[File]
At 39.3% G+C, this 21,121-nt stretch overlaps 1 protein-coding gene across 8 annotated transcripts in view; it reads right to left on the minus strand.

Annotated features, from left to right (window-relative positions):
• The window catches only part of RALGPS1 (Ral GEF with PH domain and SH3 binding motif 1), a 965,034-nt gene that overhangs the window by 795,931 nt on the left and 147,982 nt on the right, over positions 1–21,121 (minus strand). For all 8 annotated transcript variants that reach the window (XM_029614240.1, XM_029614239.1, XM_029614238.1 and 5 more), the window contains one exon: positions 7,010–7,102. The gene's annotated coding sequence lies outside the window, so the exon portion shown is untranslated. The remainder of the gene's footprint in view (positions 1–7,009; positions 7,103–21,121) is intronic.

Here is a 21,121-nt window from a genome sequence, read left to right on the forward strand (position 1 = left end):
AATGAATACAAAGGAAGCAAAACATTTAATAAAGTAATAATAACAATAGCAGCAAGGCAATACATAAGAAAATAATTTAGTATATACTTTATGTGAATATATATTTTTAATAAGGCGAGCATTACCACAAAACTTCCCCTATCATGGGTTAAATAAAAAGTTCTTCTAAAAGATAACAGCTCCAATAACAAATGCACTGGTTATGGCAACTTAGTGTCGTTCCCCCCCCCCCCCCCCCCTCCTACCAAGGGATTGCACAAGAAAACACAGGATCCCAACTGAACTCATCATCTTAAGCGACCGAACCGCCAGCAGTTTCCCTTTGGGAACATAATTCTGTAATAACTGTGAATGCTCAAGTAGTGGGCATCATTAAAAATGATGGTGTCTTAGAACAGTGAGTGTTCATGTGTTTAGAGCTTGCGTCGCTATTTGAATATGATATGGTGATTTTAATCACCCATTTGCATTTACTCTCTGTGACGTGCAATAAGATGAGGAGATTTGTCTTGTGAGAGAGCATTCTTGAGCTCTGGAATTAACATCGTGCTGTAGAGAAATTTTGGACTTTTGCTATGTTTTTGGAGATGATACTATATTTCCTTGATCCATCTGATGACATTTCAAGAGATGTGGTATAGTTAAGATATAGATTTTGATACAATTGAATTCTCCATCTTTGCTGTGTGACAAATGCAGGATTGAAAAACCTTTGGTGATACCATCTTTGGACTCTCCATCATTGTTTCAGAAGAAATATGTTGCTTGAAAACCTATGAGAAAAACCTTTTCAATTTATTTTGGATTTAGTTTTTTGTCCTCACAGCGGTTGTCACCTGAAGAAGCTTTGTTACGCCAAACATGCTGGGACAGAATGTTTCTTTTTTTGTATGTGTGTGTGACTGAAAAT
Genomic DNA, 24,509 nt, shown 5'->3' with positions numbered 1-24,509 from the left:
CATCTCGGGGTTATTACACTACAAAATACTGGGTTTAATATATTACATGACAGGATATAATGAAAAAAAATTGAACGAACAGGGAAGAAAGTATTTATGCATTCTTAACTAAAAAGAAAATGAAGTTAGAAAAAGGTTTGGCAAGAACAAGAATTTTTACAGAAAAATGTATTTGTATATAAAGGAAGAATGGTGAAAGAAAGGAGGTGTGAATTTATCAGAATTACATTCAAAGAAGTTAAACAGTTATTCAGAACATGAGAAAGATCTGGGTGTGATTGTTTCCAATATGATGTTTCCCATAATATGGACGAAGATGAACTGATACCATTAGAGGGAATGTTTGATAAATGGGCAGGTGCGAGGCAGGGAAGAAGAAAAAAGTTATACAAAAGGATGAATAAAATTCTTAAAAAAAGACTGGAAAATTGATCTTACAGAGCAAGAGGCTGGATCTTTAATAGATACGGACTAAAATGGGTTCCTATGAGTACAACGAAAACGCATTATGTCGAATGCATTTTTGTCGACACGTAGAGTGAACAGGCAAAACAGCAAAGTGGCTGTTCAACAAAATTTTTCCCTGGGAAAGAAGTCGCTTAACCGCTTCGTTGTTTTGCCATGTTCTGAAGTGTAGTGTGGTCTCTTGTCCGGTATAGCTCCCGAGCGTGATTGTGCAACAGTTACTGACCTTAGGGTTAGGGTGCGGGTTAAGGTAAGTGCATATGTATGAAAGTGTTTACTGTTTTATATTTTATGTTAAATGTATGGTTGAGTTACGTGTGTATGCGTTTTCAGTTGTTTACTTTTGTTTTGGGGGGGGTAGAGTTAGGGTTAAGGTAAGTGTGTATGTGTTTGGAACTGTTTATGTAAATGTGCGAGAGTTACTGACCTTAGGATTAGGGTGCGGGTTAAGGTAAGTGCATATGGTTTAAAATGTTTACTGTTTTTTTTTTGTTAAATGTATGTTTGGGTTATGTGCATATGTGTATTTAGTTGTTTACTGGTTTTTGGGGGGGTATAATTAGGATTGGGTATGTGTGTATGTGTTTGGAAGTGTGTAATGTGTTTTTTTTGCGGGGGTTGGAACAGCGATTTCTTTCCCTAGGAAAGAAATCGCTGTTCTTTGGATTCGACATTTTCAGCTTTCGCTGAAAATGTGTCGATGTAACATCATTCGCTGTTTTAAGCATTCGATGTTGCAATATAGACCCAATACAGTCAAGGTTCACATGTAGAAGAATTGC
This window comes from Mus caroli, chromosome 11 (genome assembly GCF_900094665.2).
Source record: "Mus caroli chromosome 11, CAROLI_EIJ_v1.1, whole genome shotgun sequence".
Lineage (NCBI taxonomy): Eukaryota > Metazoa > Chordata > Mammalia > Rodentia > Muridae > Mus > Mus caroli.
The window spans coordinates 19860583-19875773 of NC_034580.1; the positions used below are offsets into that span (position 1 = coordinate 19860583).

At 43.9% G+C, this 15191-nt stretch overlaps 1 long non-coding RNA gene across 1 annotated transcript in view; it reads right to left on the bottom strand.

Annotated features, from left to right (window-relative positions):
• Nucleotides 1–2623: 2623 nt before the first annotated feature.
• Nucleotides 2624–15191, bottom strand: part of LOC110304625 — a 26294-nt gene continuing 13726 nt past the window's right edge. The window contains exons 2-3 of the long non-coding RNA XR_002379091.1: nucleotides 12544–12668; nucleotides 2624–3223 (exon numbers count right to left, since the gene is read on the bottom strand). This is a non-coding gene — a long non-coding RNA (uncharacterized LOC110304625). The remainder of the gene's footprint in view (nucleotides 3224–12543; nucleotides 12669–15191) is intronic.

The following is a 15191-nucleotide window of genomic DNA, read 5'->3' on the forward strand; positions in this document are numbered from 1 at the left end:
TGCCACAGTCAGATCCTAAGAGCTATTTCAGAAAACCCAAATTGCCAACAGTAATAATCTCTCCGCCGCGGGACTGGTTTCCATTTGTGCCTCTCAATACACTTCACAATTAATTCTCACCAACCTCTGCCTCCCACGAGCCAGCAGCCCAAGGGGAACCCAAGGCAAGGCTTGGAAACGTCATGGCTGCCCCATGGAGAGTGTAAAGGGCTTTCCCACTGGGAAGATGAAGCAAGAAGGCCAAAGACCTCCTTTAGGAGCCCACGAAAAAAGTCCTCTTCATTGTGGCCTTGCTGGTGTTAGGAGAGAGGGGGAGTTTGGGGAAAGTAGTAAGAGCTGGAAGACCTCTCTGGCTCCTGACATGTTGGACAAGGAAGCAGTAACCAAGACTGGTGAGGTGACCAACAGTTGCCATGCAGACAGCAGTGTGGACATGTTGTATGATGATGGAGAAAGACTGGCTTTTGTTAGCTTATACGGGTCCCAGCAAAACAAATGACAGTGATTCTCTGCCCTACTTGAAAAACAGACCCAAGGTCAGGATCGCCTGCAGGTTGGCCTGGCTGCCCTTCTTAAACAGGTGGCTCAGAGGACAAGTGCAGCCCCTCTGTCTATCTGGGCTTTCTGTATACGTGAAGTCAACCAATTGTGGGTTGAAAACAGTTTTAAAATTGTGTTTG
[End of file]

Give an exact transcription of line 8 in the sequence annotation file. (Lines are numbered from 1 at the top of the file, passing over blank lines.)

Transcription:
This window comes from Mus caroli, chromosome 11 (genome assembly GCF_900094665.2).